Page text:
The managing committee and staff of the gemilut ḥesed (free loan society), Pinsk, Poland (now in Belarus), 1937. (Center) Portraits of Józef Piłsudski, Poland's first chief of state, and Ignacy Mościcki, Poland's president. (YIVO)
Józef Kirszrot-Prawnicki, a Jew from a prominent Warsaw family, was a pioneer of the cooperative movement in Poland, identifying this system as a source of investment capital and as a solution to the chronic lack of available credit. In 1896, the Russian government first officially sanctioned the establishment of a popular Jewish loan society, the Savings and Loan Fund, in the shtetl of Paritchi in the guberniia of Minsk. In 1898, the Savings and Loan Society for Artisans and Petty Merchants was formally founded in Vilna. These two funds served as models for the establishment of similar institutions across the Pale of Settlement. In 1904, a law was passed that made it easier to establish these types of funds. By 1906, there were already 58 savings and loan funds (Yid., lay kase or shpar kase), and in the following two years, 280 additional funds were created. By 1915, there were 699 funds across the Russian Empire, with 450,000 members, more than 90 percent of whom were Jewish. Since to be eligible for membership one had to be the head of a household, it is estimated that about half of Russian Jews were members of a savings and loan fund.
A division of fund members according to their professions shows that artisans made up 36 percent (in the Polish territories, 39.2%), merchants and peddlers 32.6 percent (in the Polish territories 39.1%), petty industrialists 8 percent, and the rest came from other sectors. The ICA and its representatives in Saint Petersburg supported most of the funds, demanding that each fund independently amass a basic capital of not less than 1,950 rubles and undertaking to quintuple any amount collected. In 1912, their overall capital reached 30 million rubles. Moreover, in 1912 there were 132 mutual loan banks with 68,000 members, almost all of whom were Jewish merchants and industrialists. These societies were smaller than their gentile counterparts, were not unionized, and received less credit than government institutions.
In 1873, an Austro-Hungarian law made it easier to establish cooperative banks. Although private banks soon became more important in this region, institutions similar to Russia’s lay kase or shpar kase were founded in Galicia and Bucovina at the beginning of 1897, thanks to the ICA. In 1914, there were 28 such organizations with a membership of 30,000, half of whom were merchants, and a quarter of whom were artisans and petty industrialists.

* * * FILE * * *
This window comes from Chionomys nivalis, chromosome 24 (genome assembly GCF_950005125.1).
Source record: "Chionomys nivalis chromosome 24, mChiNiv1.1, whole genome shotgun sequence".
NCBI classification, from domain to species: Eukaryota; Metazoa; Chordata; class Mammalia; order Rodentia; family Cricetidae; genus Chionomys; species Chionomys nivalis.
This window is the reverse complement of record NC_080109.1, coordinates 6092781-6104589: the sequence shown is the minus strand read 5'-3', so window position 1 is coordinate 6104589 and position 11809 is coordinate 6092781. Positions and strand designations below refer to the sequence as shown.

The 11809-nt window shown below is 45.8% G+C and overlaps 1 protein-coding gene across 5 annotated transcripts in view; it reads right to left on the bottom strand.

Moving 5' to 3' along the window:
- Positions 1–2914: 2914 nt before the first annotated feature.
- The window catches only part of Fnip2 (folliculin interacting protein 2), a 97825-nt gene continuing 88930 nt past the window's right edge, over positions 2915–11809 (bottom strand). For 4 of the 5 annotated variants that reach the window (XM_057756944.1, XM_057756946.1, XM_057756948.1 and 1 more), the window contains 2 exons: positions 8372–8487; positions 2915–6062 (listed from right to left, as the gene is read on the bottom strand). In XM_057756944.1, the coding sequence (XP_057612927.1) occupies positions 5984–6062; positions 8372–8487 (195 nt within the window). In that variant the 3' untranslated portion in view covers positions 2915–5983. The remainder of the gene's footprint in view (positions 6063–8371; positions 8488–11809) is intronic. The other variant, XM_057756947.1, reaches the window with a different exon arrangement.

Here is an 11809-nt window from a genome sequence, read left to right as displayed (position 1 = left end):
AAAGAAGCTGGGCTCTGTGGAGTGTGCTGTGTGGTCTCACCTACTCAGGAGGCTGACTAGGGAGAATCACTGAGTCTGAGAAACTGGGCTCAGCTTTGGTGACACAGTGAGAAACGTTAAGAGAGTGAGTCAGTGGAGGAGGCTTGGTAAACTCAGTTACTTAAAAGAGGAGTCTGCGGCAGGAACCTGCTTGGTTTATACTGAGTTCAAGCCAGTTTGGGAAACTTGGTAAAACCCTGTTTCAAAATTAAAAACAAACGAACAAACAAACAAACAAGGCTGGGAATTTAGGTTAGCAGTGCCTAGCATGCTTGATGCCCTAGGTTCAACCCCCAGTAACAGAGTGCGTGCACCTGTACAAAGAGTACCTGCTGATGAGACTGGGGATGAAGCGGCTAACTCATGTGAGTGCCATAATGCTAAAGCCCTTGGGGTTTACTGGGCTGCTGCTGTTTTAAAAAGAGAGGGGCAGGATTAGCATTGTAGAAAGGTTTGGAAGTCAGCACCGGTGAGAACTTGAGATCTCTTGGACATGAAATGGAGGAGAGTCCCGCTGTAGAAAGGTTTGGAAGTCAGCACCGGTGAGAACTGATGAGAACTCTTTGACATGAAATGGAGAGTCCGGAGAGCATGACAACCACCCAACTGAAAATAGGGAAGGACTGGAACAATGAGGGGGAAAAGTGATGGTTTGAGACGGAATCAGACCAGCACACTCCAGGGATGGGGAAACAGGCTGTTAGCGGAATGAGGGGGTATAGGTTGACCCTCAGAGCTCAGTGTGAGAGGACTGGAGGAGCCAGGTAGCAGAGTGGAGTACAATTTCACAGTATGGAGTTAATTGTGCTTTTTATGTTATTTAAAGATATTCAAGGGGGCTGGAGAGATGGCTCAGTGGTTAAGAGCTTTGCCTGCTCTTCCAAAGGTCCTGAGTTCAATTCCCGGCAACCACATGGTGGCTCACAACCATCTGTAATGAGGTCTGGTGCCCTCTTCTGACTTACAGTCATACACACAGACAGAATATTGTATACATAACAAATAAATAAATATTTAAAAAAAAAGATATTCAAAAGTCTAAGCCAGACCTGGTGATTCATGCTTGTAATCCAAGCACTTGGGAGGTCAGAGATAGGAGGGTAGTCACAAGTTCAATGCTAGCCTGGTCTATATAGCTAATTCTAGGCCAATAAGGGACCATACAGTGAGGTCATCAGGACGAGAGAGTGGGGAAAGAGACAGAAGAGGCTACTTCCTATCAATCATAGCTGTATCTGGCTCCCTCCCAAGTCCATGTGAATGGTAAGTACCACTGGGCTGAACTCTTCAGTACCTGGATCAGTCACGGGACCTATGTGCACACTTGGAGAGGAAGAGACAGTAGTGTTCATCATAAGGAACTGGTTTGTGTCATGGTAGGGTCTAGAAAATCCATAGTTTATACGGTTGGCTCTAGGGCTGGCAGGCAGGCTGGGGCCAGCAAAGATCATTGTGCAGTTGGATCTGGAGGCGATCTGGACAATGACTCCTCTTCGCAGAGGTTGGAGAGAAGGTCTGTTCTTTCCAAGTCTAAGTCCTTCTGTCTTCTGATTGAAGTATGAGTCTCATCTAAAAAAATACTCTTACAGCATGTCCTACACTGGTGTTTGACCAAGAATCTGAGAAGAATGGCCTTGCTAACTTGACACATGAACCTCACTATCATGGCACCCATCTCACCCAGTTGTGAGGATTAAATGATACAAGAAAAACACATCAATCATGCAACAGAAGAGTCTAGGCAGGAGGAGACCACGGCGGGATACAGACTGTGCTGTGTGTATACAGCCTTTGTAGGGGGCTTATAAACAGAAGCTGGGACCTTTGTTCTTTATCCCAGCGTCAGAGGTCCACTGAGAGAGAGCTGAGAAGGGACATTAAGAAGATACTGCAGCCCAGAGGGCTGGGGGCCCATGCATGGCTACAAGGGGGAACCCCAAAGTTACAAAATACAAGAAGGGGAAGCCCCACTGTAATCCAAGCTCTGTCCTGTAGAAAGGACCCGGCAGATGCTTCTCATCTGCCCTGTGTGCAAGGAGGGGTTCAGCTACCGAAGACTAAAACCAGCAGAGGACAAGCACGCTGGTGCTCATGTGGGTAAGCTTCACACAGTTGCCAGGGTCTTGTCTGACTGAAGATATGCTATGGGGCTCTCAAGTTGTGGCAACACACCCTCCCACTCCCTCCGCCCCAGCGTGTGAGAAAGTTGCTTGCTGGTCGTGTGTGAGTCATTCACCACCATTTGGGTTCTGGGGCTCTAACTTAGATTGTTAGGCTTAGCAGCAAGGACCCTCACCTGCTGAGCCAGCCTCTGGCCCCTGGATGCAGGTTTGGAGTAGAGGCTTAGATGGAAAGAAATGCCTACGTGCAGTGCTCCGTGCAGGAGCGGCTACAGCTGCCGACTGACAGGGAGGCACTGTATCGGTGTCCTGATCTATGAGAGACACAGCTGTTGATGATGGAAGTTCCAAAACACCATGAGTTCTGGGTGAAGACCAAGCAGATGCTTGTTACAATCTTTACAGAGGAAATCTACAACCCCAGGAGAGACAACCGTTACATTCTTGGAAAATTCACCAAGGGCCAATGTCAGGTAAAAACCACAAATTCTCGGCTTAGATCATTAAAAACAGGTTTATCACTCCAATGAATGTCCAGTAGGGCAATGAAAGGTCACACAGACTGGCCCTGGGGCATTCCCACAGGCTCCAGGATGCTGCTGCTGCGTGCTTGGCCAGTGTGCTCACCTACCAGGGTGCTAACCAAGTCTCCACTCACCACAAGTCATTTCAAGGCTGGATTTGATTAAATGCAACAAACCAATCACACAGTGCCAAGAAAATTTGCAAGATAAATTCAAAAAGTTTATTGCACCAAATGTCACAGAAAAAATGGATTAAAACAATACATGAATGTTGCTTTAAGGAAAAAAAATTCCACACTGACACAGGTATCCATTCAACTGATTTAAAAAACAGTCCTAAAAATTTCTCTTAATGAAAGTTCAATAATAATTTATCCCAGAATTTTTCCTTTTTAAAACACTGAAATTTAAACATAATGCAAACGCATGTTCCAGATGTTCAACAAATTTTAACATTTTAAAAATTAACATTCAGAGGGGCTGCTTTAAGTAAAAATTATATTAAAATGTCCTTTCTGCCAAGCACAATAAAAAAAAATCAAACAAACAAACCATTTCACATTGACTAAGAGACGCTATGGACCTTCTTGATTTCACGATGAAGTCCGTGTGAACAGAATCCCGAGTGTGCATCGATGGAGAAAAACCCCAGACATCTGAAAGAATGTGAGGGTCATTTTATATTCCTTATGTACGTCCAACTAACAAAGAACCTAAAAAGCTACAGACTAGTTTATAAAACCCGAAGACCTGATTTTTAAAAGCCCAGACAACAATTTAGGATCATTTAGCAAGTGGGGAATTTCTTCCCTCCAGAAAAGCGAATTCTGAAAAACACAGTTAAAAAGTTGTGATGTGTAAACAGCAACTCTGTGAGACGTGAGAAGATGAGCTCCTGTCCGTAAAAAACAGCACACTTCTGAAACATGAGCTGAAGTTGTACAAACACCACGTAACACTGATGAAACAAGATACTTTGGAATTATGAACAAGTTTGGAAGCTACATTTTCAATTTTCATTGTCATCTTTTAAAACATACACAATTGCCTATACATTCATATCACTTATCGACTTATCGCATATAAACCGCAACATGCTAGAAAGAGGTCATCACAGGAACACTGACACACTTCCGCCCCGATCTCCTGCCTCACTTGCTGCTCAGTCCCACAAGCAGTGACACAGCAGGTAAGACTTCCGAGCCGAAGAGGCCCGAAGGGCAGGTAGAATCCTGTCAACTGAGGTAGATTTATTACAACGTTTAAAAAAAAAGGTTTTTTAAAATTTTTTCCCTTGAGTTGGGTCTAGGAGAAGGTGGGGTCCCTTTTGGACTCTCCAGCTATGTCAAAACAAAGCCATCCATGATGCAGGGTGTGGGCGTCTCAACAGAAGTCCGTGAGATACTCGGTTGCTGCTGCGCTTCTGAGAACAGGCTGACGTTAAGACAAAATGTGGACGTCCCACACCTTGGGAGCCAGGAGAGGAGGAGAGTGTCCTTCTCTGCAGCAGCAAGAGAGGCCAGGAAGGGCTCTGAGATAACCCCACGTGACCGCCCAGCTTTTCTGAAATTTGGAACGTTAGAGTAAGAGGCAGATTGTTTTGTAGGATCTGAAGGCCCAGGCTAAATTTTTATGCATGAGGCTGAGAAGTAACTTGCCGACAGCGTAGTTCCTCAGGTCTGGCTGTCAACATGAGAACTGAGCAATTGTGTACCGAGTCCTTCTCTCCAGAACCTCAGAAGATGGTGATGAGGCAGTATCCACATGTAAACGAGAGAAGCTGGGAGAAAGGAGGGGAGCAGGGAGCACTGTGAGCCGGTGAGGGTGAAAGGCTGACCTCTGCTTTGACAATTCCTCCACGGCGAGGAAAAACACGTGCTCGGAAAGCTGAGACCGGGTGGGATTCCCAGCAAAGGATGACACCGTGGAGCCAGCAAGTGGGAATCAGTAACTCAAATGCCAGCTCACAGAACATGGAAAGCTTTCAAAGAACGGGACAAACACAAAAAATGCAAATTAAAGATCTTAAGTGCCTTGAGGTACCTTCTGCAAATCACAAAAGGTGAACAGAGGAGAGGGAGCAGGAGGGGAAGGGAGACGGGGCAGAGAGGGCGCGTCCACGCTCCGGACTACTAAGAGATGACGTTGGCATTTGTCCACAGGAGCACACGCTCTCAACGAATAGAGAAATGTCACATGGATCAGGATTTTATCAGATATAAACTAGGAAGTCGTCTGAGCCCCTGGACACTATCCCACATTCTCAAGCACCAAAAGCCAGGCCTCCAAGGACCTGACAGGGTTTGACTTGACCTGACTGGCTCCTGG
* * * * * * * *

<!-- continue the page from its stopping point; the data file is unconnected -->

World War I destroyed or at least silenced the cooperative organizations that extended petty credit. Between 1919 and 1920, attempts were made, especially in the Vilna region, to rehabilitate the lay kase and shpar kase, as well as the cooperative banks. In 1921, the Związek Żydowskich Towarzystw Spółdzielczych w Polsce (Union of Jewish Cooperative Societies) was founded in Warsaw. This organization enjoyed the full support of the American Jewish Joint Distribution Committee and the ICA. Partisan organizations, professionals, and groups of people with political aims or interests also established credit cooperatives, which were sometimes called “communal banks” or “popular banks.” All of these cooperatives extended loans to their members to be repaid in the short to medium term.
The credit societies that extended small to moderate loans proved exceedingly resilient and succeeded in withstanding the Polish fiscal crisis of 1923. However, the Great Depression led to a decline (see Table 1). During the 1930s, cooperative organizations suffered hardships because of the significant impoverishment of those classes in Jewish society (mainly artisans and petty merchants) to which they would provide credit on easy terms. Numbers of members, independent capital, and the sum total of the deposits diminished considerably.
The number of Jewish mutual loan banks in Romania rose during the 1920s. The highest numbers were seen in 1930, when Romania had 87 Jewish mutual loan societies, with 64,000 members, most of them in Bessarabia, which before 1918 had been part of the tsarist empire. Jewish mutual loan societies in Lithuania were called “popular banks.” A well-developed and well-organized system, they recorded their best year in 1931 when the consortium of banks claimed a membership of 23,000 Jews. In 1937 this number declined to 15,728.
Haim Hillel Ben-Sasson, “Moneylending,” in Economic History of the Jews, ed. Nachum Gross, pp. 259–260 (Jerusalem, 1975); Shmuel Arthur Cygielman, Yehude Polin ve-Lita ‘ad shenat taḥ/1648 (Jerusalem, 1991); Yoysef Yashunsky and Herman Frank, “Yidishe kooperatsye,” in Algemeyne entsiklopedye: Yidn, vol. 1, cols. 533–562 (Paris, 1939).
Translated from Hebrew by David Fachler